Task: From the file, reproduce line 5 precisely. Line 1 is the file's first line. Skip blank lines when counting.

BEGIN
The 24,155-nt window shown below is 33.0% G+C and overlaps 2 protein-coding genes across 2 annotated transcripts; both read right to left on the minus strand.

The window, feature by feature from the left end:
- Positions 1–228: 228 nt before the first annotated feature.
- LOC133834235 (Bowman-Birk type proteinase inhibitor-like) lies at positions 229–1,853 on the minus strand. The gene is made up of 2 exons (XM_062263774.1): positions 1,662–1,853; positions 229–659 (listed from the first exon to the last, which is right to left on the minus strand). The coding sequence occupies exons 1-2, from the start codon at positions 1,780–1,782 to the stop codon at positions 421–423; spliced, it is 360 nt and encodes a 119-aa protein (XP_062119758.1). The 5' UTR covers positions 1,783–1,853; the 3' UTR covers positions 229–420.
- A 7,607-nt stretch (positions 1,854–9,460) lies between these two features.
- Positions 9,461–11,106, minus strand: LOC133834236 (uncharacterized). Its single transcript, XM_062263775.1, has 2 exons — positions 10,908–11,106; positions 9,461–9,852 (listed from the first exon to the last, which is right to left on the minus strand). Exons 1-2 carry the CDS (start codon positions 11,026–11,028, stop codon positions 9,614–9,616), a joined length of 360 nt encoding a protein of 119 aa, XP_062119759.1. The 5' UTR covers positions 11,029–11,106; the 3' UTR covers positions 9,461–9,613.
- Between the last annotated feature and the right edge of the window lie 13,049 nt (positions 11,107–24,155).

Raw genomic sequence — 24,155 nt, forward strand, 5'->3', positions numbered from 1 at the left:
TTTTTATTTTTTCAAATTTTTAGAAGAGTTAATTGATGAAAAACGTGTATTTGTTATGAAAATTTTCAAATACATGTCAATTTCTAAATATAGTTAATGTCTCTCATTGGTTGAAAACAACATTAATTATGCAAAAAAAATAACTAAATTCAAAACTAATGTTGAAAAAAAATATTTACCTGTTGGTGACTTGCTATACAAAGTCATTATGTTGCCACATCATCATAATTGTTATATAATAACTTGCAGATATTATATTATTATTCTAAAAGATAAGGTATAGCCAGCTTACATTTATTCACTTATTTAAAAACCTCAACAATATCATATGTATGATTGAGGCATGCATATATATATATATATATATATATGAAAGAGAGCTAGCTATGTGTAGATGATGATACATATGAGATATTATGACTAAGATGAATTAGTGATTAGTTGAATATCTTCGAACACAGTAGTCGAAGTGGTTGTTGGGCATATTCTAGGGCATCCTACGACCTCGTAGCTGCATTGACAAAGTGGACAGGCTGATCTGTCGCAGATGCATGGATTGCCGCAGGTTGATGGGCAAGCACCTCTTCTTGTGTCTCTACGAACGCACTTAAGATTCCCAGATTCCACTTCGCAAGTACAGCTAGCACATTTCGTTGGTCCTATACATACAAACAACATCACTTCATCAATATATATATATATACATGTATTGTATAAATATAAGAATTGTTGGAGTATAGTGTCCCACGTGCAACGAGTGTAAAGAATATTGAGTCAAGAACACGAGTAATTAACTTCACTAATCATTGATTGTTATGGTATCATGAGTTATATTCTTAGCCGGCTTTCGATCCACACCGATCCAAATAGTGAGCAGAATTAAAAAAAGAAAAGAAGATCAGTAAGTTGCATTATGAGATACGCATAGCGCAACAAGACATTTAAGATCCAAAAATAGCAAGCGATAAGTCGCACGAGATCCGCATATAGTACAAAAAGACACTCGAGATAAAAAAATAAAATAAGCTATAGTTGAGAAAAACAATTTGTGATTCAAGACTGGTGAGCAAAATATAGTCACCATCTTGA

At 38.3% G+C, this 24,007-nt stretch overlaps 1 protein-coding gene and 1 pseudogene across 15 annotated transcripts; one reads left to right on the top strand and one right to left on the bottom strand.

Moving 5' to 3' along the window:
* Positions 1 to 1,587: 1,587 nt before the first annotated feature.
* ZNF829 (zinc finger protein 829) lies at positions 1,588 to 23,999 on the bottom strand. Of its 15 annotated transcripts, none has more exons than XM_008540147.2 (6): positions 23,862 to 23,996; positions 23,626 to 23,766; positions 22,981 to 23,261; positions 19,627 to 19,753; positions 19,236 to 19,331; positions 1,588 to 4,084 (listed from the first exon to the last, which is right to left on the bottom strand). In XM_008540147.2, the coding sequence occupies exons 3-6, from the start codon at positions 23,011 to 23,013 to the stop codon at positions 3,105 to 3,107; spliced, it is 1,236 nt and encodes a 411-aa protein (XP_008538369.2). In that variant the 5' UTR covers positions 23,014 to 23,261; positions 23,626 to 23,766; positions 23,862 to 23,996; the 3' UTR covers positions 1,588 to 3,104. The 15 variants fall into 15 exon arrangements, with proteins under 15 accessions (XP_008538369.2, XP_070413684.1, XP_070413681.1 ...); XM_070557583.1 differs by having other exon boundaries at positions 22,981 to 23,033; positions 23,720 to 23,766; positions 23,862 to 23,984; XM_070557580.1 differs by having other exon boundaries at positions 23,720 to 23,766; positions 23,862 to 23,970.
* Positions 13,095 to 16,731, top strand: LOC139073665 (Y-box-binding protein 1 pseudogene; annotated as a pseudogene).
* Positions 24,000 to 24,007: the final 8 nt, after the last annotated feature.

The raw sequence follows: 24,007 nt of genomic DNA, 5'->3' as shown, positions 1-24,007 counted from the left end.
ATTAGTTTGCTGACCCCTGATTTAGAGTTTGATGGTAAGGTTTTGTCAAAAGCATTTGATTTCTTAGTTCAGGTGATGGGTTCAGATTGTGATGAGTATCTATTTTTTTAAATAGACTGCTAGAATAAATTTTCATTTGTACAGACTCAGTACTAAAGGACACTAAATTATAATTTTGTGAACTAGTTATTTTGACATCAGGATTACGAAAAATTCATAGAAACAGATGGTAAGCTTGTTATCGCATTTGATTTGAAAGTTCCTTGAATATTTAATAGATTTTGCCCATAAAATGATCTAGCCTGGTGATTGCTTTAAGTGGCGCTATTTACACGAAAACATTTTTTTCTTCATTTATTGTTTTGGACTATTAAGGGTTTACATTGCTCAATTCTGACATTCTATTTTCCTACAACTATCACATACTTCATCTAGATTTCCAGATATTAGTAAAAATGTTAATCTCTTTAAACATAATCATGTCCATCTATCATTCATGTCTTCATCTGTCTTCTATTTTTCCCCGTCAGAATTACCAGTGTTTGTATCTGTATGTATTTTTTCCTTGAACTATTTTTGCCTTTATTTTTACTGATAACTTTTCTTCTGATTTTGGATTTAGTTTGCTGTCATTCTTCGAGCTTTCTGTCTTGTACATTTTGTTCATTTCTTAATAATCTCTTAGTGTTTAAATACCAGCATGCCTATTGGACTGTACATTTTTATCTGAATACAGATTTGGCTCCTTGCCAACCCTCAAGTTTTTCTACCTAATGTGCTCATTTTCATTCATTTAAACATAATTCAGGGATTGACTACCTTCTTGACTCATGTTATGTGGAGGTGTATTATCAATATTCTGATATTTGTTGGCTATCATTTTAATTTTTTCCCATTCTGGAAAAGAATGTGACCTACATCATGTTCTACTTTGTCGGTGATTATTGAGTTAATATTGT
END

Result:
- A 7,607-nt stretch (positions 1,854–9,460) lies between these two features.